Robert Latimer

Robert Latimer

Convicted child murderer Robert Latimer has won a federal court appeal of restrictions on travel outside of Canada placed on him by the National Parole Board.

Federal Court Judge Michael Manson said in a ruling released Sept. 16 that the appeal board of the National Parole Board acted “unreasonably” when it denied Latimer’s request to travel outside Canada without obtaining pre-approval on a case by case basis.

“The Board and Appeal Board did not exercise their broad discretion in a reasonable, transparent or intelligible manner,” Manson wrote in his decision. “The Board and Appeal Board cannot exercise discretion based on an arbitrary or punitive basis, inconsistent with this overarching purpose.”

Latimer, now 61, was convicted in 2001 of second-degree murder in the 1993 death of his 12-year-old daughter Tracy, who had cerebral palsy.

He was sentenced to life with no chance of parole for 10 years, but was released on day parole after serving seven years of his prison term and granted full parole with conditions on Dec. 8, 2010.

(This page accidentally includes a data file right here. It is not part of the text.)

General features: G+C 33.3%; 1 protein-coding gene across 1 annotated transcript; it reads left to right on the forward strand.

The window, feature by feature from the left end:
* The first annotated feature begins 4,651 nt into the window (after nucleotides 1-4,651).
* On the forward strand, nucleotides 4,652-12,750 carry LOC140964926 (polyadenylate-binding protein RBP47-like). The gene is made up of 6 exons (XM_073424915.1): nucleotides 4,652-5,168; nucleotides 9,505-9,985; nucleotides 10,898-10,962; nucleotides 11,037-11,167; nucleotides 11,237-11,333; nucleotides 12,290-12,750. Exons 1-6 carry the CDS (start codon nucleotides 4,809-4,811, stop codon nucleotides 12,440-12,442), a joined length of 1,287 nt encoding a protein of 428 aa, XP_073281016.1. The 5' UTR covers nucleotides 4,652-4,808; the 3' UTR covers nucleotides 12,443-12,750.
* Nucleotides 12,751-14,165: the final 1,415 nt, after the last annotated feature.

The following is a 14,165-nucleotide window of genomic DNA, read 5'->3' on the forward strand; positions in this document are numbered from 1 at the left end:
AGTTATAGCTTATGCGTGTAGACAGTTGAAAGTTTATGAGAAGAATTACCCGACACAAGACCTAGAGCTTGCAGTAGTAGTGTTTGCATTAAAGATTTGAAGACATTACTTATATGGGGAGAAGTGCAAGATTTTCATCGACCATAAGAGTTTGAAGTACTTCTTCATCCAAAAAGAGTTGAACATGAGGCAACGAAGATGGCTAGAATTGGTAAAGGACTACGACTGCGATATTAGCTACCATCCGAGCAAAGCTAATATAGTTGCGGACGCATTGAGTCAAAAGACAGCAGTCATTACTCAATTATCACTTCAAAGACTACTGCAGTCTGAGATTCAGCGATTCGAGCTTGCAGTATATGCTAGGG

His parole conditions stipulated that he must continue receiving psychological counseling, that he is “not to have responsibility for, or make decisions for, any individuals who have a significant disability,” and that he is barred from traveling out of the country.

Last July Latimer requested that all three conditions of his parole be removed. The Parole Board of Canada did withdraw the psychological counseling condition, but ruled against the two other requests.

Latimer appealed the travel restriction, but the Parole Board again said he must obtain pre-approval for international travel.

In December 2013 Latimer requested that a federal judge review the Parole Board’s decision.

The Office of the Attorney General issued a memorandum addressing Latimer’s request, which maintained that the Parole Board’s decision was “reasonable” and “within the range of possible outcomes … in keeping with the nature and gravity of the offence and the principles underlying the Applicant’s (Latimer’s) sentence.”

However, in his ruling Judge Manson ordered the National Parole Board’s appeal board to review its previous decision in accordance with the reasons he had given for removing Latimer’s travel restrictions.

 This article originally appeared at on Sept. 17 and is used with permission.